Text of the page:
Fall is a good time to start a compost pile. Leaves and yard waste from fall clean up can be composted and turned into a terrific soil amendment next year. For more information about this environmentally friendly practice, visit the U.S. Environmental Protection Agency’s website.
Annuals and vegetables
Remove dead or spent annuals from the landscape and containers. Pull vegetable plants from the ground after they stop producing. Remove any debris, such as leaves or fruit from the ground.
Trees and shrubs
Hold off pruning shrubs and trees until they go dormant. Heavy pruning now will encourage new growth, which will not have a chance to harden off before cold temperatures hit.
Cut back perennials as they turn brown, yellow or mushy. Cut back as close to the ground as possible. If desired, leave a few standing, such as coneflowers, whose seedheads are a food source for finches in winter. Coneflowers, astilbes and 'Autumn Joy' Sedum also have terrific seedheads that stay upright for winter interest in the garden.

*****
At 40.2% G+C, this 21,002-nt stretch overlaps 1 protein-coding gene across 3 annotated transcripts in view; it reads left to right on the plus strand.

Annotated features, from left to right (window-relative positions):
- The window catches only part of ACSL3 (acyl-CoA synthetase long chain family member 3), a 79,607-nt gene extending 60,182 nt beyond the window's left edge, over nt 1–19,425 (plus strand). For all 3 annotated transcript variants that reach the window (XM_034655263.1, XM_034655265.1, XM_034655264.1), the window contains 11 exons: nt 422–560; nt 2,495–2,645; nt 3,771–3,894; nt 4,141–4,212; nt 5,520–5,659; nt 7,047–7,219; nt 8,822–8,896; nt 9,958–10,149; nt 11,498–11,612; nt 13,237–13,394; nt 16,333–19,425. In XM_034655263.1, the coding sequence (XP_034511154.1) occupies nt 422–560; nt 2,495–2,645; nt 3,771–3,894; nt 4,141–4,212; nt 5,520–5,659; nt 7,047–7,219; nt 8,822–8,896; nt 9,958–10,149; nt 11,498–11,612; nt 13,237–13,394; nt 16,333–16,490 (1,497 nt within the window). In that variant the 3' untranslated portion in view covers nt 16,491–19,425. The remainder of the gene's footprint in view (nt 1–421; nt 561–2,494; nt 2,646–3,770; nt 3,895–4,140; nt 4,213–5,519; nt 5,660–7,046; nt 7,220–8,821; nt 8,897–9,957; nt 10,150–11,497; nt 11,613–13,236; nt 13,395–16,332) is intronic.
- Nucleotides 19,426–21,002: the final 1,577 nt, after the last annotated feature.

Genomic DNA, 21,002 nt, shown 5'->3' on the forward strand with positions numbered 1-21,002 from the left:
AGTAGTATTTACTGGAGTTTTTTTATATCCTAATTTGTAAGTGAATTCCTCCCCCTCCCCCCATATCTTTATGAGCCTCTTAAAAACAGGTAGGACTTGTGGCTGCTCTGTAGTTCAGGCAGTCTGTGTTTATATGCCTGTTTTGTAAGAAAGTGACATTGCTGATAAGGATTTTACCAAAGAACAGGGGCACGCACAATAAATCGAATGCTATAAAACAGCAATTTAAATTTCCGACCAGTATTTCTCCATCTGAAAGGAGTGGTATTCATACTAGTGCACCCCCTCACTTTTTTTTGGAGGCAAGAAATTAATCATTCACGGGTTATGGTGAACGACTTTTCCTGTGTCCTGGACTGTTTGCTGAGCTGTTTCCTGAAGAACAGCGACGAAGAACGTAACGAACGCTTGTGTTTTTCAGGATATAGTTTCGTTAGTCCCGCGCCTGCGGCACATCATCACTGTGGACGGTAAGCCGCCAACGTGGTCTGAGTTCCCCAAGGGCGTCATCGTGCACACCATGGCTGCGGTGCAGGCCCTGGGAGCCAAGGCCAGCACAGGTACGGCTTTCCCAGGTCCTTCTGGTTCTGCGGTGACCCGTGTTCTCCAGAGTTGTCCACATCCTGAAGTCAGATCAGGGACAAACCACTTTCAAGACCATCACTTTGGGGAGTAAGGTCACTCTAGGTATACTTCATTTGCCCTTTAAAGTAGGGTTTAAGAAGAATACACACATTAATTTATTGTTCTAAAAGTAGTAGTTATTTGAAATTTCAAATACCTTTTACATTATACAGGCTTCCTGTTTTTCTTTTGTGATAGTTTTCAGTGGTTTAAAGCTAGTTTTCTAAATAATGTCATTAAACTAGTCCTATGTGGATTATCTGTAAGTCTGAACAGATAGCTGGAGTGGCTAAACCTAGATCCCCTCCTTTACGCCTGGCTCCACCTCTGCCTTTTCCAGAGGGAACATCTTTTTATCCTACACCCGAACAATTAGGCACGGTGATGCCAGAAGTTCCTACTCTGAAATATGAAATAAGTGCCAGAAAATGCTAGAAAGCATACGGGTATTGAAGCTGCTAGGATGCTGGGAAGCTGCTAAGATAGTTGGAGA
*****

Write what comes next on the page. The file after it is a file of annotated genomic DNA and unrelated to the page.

If the perennial beds are overgrown, consider thinning out plants or dividing them for transplanting to new beds or to share with friends or family. Most division and transplanting of spring blooming perennials should be done by the end of September or early October to make sure they have enough time to develop roots and get established before the ground freezes.
When transplanting, cut back the top growth to about four inches for easier handling and to help the plant devote its resources to root development. Dig up the plant, keeping as much of the root ball intact as possible. Using a sharp spade or knife (a bread knife with a serrated blade is perfect for this task) slice through the plant and root ball to divide the perennial into however many pieces you need. The larger the pieces, the fewer years it will take the plant to reach mature size once transplanted. Transplant the pieces in a new place in the garden, give them away or compost them. Plant to the same depth it was growing in its previous spot. Water well. Hold off fertilizing newly transplanted perennials until next spring when you see new growth.